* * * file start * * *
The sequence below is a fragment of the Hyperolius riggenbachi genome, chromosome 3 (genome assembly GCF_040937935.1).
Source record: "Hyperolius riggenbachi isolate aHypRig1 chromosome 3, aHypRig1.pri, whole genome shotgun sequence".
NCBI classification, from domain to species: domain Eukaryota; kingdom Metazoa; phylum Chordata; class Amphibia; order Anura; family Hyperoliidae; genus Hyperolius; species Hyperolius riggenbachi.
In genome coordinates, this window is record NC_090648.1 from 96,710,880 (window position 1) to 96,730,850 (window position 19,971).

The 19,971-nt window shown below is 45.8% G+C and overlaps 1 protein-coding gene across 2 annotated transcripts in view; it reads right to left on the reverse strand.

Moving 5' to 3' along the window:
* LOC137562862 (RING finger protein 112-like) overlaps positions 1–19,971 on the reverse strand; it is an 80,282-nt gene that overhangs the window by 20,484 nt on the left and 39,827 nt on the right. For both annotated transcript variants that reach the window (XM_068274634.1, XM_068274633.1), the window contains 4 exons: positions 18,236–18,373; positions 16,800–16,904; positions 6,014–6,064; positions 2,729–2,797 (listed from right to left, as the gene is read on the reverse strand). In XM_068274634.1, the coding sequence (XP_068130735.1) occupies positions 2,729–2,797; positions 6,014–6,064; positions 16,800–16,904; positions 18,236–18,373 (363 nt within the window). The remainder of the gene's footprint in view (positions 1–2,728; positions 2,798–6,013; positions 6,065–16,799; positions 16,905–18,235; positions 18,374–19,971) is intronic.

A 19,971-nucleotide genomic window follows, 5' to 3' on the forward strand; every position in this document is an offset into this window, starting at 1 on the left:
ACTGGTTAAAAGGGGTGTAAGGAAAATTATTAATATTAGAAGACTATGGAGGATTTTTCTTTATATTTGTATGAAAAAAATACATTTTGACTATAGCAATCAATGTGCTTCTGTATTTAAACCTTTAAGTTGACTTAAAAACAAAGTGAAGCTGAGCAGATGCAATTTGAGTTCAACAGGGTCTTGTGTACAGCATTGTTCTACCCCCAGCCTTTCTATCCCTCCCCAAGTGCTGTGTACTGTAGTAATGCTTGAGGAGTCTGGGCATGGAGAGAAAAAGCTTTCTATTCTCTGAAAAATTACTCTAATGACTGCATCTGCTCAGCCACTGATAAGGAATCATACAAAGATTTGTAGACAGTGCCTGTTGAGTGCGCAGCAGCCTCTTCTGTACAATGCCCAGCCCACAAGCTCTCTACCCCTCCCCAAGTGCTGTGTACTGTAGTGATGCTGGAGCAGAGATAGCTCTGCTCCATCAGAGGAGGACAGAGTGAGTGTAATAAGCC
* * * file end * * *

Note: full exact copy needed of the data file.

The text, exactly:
The sequence below is a fragment of the Hyperolius riggenbachi genome, chromosome 3 (genome assembly GCF_040937935.1).
Source record: "Hyperolius riggenbachi isolate aHypRig1 chromosome 3, aHypRig1.pri, whole genome shotgun sequence".
NCBI classification, from domain to species: domain Eukaryota; kingdom Metazoa; phylum Chordata; class Amphibia; order Anura; family Hyperoliidae; genus Hyperolius; species Hyperolius riggenbachi.
In genome coordinates, this window is record NC_090648.1 from 96,710,880 (window position 1) to 96,730,850 (window position 19,971).

The 19,971-nt window shown below is 45.8% G+C and overlaps 1 protein-coding gene across 2 annotated transcripts in view; it reads right to left on the reverse strand.

Moving 5' to 3' along the window:
* LOC137562862 (RING finger protein 112-like) overlaps positions 1–19,971 on the reverse strand; it is an 80,282-nt gene that overhangs the window by 20,484 nt on the left and 39,827 nt on the right. For both annotated transcript variants that reach the window (XM_068274634.1, XM_068274633.1), the window contains 4 exons: positions 18,236–18,373; positions 16,800–16,904; positions 6,014–6,064; positions 2,729–2,797 (listed from right to left, as the gene is read on the reverse strand). In XM_068274634.1, the coding sequence (XP_068130735.1) occupies positions 2,729–2,797; positions 6,014–6,064; positions 16,800–16,904; positions 18,236–18,373 (363 nt within the window). The remainder of the gene's footprint in view (positions 1–2,728; positions 2,798–6,013; positions 6,065–16,799; positions 16,905–18,235; positions 18,374–19,971) is intronic.

A 19,971-nucleotide genomic window follows, 5' to 3' on the forward strand; every position in this document is an offset into this window, starting at 1 on the left:
ACTGGTTAAAAGGGGTGTAAGGAAAATTATTAATATTAGAAGACTATGGAGGATTTTTCTTTATATTTGTATGAAAAAAATACATTTTGACTATAGCAATCAATGTGCTTCTGTATTTAAACCTTTAAGTTGACTTAAAAACAAAGTGAAGCTGAGCAGATGCAATTTGAGTTCAACAGGGTCTTGTGTACAGCATTGTTCTACCCCCAGCCTTTCTATCCCTCCCCAAGTGCTGTGTACTGTAGTAATGCTTGAGGAGTCTGGGCATGGAGAGAAAAAGCTTTCTATTCTCTGAAAAATTACTCTAATGACTGCATCTGCTCAGCCACTGATAAGGAATCATACAAAGATTTGTAGACAGTGCCTGTTGAGTGCGCAGCAGCCTCTTCTGTACAATGCCCAGCCCACAAGCTCTCTACCCCTCCCCAAGTGCTGTGTACTGTAGTGATGCTGGAGCAGAGATAGCTCTGCTCCATCAGAGGAGGACAGAGTGAGTGTAATAAGCC